UBS has said that it has now fixed faulty internal financial reporting controls that werein place when rogue trader Kweku Adoboli allegedly ran up a $2 billion (£1.3 billion) loss on the bank’s derivatives desk.

At the end of last year, the Swiss bank revealed that it had identified two monitoring controls that were lacking at the end of December 2010, when London-based Adoboli allegedly placed the unauthorised trades.

One of the controls, which required the bank to confirm trades with counterparties was “not operating”, while a monitoring tool designed to check the validity of cancelled or changed trades “had ceased to operate effectively”. Furthermore, other controls designed to make sure that internal transactions in UBS’s equities and fixed income, currencies and commodities businesses were valid and accurately recorded also “did not operate effectively”.

In its 2012 first quarter results published today, UBS said that it had “reactivated and refined” the confirmation and monitoring controls, which were placed into operation in the fourth quarter of 2011 and have been tested since.

“We have also developed new monitoring reports and processes as part of a broader program we have initiated to strengthen the effectiveness of supervisory oversight,” the bank said.

“In view of the results of further refinement and testing through the date of this report, management has determined that the confirmation and reconciliation controls referred to above are operating effectively, and accordingly that the material weakness previously identified in UBS’s internal control over financial reporting has been remediated.”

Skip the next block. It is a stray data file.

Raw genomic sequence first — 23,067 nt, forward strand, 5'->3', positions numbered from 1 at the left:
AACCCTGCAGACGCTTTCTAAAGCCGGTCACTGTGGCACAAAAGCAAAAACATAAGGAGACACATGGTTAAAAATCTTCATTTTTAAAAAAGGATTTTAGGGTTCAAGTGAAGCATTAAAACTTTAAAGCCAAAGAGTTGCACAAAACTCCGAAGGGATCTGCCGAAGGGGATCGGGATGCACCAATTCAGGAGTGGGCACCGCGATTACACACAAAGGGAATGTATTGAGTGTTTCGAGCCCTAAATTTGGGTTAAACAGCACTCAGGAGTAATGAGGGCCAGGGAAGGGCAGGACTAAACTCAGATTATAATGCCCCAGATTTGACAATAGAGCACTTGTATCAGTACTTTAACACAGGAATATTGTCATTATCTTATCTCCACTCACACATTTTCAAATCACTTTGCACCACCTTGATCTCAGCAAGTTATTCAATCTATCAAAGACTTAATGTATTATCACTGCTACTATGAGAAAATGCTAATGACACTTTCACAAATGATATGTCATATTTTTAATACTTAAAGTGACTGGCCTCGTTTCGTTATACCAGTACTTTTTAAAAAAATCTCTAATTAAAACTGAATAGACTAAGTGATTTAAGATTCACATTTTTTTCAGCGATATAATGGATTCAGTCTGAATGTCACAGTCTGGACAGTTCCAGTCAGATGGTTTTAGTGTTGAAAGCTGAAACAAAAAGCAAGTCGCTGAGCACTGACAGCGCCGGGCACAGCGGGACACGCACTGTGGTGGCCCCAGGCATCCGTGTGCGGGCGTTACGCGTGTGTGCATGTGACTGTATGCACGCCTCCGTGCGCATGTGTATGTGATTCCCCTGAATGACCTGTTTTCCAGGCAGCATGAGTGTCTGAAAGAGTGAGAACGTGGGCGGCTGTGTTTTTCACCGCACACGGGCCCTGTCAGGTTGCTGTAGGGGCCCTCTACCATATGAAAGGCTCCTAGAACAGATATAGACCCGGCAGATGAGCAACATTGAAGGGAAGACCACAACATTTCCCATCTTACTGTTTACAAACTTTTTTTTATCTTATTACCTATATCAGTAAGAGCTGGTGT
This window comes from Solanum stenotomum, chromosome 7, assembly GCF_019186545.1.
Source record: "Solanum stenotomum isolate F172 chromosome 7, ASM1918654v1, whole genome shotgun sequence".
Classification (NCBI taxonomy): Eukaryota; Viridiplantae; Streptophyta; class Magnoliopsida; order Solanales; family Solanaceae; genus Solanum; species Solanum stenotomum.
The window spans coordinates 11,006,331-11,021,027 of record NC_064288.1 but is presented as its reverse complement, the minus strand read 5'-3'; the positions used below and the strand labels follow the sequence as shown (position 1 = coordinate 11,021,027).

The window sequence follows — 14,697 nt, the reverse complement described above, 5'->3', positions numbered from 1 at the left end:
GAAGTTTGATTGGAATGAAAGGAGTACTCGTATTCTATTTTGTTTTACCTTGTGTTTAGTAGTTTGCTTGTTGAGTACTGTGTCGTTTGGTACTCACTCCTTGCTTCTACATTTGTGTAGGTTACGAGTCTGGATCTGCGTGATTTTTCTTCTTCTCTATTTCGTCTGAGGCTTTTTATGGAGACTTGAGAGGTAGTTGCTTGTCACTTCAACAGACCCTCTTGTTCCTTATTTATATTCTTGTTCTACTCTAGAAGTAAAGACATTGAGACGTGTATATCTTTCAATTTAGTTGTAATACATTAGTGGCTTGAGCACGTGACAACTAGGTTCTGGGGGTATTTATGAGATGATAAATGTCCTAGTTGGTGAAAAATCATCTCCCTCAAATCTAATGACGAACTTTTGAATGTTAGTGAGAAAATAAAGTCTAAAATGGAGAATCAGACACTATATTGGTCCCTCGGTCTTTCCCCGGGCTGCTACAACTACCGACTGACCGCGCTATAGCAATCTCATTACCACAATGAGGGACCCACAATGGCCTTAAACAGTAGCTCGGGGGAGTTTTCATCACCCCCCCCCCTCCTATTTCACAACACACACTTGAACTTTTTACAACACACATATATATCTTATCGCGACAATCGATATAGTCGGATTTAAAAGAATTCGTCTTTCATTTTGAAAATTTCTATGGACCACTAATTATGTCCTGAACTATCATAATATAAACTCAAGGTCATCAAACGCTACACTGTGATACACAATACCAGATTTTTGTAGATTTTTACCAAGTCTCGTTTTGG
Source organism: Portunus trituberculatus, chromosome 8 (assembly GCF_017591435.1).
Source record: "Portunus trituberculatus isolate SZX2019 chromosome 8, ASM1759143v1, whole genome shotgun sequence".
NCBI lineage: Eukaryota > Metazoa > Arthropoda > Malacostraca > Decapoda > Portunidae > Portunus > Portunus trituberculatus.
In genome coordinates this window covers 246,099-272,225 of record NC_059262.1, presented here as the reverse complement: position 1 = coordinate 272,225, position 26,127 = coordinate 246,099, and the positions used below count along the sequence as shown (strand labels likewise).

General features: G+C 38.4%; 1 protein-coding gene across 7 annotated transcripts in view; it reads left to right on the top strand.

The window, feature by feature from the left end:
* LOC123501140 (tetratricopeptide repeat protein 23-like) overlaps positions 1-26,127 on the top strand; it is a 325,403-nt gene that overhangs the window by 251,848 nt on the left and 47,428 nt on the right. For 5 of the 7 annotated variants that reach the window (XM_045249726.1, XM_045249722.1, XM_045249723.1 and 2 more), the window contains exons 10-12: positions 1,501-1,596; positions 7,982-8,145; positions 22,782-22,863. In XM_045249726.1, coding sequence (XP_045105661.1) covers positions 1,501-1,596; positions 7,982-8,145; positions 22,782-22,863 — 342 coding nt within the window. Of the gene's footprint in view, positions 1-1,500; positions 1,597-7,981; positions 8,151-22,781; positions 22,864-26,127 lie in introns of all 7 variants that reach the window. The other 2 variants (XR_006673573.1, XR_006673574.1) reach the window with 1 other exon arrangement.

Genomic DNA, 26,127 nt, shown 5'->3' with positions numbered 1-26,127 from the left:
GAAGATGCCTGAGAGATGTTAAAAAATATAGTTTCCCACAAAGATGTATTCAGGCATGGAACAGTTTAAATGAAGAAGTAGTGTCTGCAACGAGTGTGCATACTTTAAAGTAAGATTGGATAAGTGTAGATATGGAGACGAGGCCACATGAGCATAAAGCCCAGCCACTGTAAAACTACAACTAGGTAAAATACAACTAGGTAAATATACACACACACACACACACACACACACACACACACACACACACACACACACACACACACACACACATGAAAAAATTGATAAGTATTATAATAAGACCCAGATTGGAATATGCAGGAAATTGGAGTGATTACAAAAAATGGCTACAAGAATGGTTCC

UBS’s management will carry out the annual assessment of the systems at the end of the year, and the bank’s auditor Ernst & Young will audit its internal controls over financial reporting as of 31 December 2012.

Last month, a judge responded to Adoboli’s lawyers’ requests for a laptop for the former trader to work on his defence from Wandsworth Prison by telling prison officials to provide him with access to material about his case in a CD or DVD format.

Adoboli was denied bail in February. He has pleaded not guilty to charges of false accounting and fraud.

Separately, the Financial Services Authority (FSA) recently lost a test case in which it tried to fine UBS executive John Pottage £100,000 for control failings that led to unauthorised trades at the bank.

The case had attempted to punish the senior manager for systems and control failings that occurred under his watch, even though he did not commit the fraudulent activity himself.